Both Garnett and the Wilfs have strong local ties, which should strengthen their potential bids. As Krawczynski details, Taylor has made it clear to possible buyers that they must commit to keeping the Wolves in Minnesota in order to receive serious consideration.

“People have inquired who are interested, and very interested and have the money, but they want to move a team,” Taylor said. “They are not a candidate. We’ve made that very clear. In those terms, nothing has changed.”

Here’s more on a possible sale of the Timberwolves:

  • According to both Schefter and Krawczynski, New York real estate developer Meyer Orbach is one potential bidder to watch. Orbach is a current Wolves minority stakeholder who has amassed more and more shares of the franchise and is a highly visible member of the ownership group, per Krawczynski.
  • Sources have told The Athletic that Taylor will be seeking north of $1 billion for the team. It remains to be seen just how far north of $1 billion that price tag could go — the club was valued at $1.375 billion by Forbes earlier this year.
  • Brian Windhorst, Bobby Marks, and Tim Bontemps of ESPN took a closer look at the possibility of a Wolves sale, citing sources who estimated Taylor could get more than $1.5 billion for the team if he were willing to allow it to be moved. Since he’s not, the price could be closer to the $1.25 billion valuation the Grizzlies received last year when Robert Pera bought out his partners.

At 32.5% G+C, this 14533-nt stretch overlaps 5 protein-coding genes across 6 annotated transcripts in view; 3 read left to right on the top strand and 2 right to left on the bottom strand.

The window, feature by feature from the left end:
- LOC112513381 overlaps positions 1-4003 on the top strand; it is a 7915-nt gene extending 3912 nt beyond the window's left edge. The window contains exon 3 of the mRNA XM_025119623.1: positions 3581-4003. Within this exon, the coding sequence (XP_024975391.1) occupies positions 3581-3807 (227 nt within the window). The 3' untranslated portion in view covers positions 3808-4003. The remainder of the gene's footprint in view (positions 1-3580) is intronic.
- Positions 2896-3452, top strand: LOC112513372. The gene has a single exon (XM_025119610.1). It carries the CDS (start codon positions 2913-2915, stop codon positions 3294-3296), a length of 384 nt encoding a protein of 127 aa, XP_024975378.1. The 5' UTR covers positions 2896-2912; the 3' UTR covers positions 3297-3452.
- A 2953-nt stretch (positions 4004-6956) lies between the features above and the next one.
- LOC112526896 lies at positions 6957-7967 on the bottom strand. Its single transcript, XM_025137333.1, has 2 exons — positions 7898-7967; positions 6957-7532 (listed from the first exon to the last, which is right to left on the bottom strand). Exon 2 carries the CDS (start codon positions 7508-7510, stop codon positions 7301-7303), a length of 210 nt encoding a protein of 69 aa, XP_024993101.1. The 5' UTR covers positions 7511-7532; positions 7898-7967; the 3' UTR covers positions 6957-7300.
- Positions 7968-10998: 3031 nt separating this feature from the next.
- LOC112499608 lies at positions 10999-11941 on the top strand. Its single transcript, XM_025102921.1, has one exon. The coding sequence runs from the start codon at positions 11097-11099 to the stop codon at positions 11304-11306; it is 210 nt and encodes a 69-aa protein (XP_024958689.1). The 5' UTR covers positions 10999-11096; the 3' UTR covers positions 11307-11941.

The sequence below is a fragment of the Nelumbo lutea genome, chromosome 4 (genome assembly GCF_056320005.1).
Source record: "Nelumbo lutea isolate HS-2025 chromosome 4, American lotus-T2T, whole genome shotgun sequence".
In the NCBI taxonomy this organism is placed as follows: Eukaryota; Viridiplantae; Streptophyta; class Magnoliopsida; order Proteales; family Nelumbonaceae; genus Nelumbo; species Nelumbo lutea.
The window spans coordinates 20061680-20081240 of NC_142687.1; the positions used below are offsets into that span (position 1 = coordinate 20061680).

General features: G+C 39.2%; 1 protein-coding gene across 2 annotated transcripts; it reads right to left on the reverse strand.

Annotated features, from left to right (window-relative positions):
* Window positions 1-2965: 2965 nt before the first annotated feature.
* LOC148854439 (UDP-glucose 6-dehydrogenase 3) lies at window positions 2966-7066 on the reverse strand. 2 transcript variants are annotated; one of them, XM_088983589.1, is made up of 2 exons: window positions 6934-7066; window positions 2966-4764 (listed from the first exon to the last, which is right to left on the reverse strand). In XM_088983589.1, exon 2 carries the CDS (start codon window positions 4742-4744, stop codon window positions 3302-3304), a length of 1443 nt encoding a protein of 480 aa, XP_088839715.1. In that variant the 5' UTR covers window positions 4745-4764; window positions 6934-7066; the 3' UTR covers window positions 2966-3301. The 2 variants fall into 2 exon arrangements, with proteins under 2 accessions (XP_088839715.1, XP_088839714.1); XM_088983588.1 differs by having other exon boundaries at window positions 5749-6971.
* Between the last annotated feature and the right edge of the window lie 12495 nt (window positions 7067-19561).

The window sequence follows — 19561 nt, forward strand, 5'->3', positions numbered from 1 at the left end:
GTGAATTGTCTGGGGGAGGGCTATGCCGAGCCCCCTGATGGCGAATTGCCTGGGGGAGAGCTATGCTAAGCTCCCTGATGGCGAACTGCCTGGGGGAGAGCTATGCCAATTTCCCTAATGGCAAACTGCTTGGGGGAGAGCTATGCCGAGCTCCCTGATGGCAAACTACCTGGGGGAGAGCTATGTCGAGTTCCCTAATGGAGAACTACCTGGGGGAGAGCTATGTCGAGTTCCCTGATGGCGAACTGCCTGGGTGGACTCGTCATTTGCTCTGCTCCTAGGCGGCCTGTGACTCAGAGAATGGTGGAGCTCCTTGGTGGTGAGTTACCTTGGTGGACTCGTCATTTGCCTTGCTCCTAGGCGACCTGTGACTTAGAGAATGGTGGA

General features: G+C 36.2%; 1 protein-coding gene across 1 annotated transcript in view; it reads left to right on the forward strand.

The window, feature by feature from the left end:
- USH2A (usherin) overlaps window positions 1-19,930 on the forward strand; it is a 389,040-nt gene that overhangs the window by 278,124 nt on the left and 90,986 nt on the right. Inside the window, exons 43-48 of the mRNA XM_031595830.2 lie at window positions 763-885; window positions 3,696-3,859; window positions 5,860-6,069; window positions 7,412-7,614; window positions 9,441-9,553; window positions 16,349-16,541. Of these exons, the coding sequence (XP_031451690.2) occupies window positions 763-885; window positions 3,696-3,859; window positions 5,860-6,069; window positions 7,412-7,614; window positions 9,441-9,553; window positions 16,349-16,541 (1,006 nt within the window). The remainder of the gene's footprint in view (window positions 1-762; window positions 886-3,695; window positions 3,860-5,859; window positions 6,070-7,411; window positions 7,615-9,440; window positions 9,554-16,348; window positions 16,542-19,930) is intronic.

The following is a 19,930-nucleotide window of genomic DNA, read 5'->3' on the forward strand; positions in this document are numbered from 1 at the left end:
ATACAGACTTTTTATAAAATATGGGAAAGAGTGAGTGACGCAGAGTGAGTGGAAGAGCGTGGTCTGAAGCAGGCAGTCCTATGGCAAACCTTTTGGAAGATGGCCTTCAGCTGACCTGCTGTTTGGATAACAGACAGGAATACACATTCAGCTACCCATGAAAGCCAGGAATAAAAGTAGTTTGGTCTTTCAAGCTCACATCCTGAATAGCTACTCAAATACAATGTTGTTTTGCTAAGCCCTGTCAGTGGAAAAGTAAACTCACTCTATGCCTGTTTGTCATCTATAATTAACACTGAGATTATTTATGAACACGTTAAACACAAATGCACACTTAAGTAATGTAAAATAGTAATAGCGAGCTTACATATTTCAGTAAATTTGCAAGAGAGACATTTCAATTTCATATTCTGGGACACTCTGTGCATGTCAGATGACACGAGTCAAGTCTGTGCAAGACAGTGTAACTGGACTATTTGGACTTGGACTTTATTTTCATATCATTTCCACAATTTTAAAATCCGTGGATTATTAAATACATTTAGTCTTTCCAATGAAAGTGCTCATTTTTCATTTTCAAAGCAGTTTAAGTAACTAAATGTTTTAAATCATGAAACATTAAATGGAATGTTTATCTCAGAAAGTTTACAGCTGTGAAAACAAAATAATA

• It’s possible that a buyer would want to purchase a smaller portion of the team before eventually taking over for Taylor as the controlling owner, like Joe Tsai did in recent years with the Nets. However, there’s a strong chance that Taylor will “hand over the keys to the castle” immediately if a sale is completed, according to Krawczynski. “I own a whole bunch of companies and my life is pretty complex,” Taylor said. “… Just another year or two have gone by. I just think as time goes on, I’m more inclined to say I should probably get my house in order here.”

Kevin Garnett Part Of Group Preparing Bid For Wolves

5:24pm: Garnett wants to keep the Wolves in Minnesota if his group is successful in its bid, sources tell Charania (Twitter link).